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Radiator firm creates 120 new jobs in Newport

Quinn Radiators Ltd is creating 120 jobs at its site in Imperial Park, Newport. Credit: ITV Wales

Over 100 jobs are being created at a radiator firm in Newport with the help of the Welsh Government.

Quinn Radiators Ltd (QRL) is creating 120 jobs at its plant on Imperial Park and will safeguard 290 existing jobs there with the help of a £3million commercial loan from the Welsh Government.

The QRL plant is an important local employer and the loan, which is offered on commercial terms and is repayable, will ensure manufacturing continues in Newport with plans to increase production and exports.

I am also pleased to note that the Group will be using supplies from Tata Steel that is made in Wales for their range of radiators which can only be good news.

– Edwina Hart AM, Economy Minister

The domestic central heating radiator manufacturing business has two production lines at the site with the capacity to produce around 3.5million radiators a year.

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UK visitors to Wales 'down by almost a fifth'

Wales is famed for its castles including Manorbier. Credit: David Jones/PA Archive/PA Images

A survey says 68 million visits to Wales were made by British residents between January and November last year.

But that's down by 19% compared with 2014. The Great Britain Day Visits Survey also says the trips generated almost £2.5bn.

The average spend per day trip was £35.84.

Availability of 'cheap credit' leading to rising family debt

Credit: PA

Families' debts have jumped by an "alarming" £4,000 on average in the space of six months, a report has found.

Aviva's Family Finances report found that typical household debt has surged by 42% since summer 2015 to reach the highest levels seen for two and-a-half years.

The average owed per family in Wales is £4,060.

The latest report has fuelled concerns that many families' finances are finely balanced and the continued availability of cheap credit is leading to households racking up debts on credit cards, overdrafts and personal loans.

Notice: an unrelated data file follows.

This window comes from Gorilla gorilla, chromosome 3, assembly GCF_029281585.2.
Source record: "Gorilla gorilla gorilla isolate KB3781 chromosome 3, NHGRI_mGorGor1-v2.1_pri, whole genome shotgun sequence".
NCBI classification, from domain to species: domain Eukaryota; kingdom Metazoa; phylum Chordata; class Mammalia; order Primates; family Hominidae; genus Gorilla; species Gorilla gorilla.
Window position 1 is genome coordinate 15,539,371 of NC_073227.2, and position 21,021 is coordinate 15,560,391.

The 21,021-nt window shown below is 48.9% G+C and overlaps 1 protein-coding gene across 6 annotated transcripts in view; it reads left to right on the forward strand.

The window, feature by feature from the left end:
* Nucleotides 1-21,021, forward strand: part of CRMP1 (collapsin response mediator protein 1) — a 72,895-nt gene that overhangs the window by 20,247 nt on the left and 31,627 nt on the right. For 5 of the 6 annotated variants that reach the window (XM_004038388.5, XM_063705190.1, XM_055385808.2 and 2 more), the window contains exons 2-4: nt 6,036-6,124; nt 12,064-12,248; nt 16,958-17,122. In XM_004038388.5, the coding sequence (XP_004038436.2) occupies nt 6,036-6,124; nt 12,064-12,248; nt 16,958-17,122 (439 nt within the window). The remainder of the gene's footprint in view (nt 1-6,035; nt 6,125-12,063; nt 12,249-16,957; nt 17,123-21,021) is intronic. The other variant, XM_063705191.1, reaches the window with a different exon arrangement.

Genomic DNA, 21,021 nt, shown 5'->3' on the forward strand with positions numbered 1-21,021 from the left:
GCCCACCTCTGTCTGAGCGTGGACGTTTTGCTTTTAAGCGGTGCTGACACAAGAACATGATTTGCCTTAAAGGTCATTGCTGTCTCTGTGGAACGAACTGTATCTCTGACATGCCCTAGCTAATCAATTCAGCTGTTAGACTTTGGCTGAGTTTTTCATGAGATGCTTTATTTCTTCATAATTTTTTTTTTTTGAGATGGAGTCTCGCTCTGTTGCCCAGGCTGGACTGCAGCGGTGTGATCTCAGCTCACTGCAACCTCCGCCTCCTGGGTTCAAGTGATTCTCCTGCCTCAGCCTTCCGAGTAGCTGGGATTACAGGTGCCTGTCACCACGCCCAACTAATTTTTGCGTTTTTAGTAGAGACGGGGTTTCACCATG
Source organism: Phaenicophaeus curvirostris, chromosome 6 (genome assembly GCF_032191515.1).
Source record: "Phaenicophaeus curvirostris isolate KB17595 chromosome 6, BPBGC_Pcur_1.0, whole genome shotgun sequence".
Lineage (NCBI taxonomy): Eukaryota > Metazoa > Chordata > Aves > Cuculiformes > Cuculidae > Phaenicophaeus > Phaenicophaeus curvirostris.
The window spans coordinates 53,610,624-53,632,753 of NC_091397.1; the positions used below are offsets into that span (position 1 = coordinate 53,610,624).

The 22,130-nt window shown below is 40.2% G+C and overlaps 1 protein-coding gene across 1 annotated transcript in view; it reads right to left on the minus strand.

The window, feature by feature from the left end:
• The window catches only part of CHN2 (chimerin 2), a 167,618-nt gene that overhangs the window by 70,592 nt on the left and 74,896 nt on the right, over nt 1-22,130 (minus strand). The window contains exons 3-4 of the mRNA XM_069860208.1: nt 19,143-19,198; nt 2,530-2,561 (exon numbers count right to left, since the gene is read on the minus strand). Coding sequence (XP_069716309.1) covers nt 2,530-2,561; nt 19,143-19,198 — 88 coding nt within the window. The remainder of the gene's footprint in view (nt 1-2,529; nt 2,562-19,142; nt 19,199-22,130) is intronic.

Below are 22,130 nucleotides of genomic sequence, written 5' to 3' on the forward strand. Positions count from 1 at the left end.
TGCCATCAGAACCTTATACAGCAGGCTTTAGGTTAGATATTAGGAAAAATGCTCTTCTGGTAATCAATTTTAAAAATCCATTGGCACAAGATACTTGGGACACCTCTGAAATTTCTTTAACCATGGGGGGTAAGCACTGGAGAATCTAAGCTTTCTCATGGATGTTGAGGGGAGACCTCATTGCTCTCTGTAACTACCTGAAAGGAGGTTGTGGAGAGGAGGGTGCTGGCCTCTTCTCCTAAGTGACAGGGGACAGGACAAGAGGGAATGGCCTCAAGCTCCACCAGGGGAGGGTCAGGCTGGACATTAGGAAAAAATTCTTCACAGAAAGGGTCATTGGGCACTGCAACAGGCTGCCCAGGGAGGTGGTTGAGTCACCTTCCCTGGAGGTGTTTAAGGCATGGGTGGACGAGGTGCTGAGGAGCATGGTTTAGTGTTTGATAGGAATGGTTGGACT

Credit: PA

The latest figure recorded by Aviva is the highest since summer 2013, when the average family in the UK owed £16,300.

The latest increase means that the average amount owed is 24% more than in winter 2011, when Aviva started tracking families' finances and households typically owed £10,870.

Recent Bank of England lending figures have prompted concerns from charities about the levels of credit being taken on by consumers.

There has also been speculation that interest rates could start increasing this year, pushing up the cost of borrowing.

The alarming levels of rising household debt, along with a recent reduction in income and savings levels, paints an uncertain picture for the family purse in 2016. With the possibility that the Bank of England could raise interest rates this year, families who have grown accustomed to cheaper credit - particularly those who have spent heavily over the Christmas period - need to ensure they are still fully prepared to manage debt repayments, as well as other monthly outgoings, should rates go up.

– Louise Colley, Aviva

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Welcome to Wales' most expensive streets

Cwrt-Y-Vil Road is one of the most expensive streets in Wales Credit: Google maps

A street in Cardiff has been named as the most expensive street in Wales.

Research by Lloyds Bank found that the average house price in Druidstone Road was £793,000.

Here's some of Wales most expensive streets:

  • Druidstone Road, Cardiff (£793,000)
  • Rudry Road, Cardiff (£781,000)
  • Lisvane Road, Cardiff (£548,000)
  • Lady Housty Avenue, Swansea (£568,000)
  • Cwrt-Y-Vil Road, Penarth (£564,000)
  • Langland Court Road, Swansea (£550,000)

Wales still remains the cheapest area of the UK to buy property with London topping the list of most expensive properties in the country.

Victoria Road in Kensington ­has an average house price of £8,006,000.

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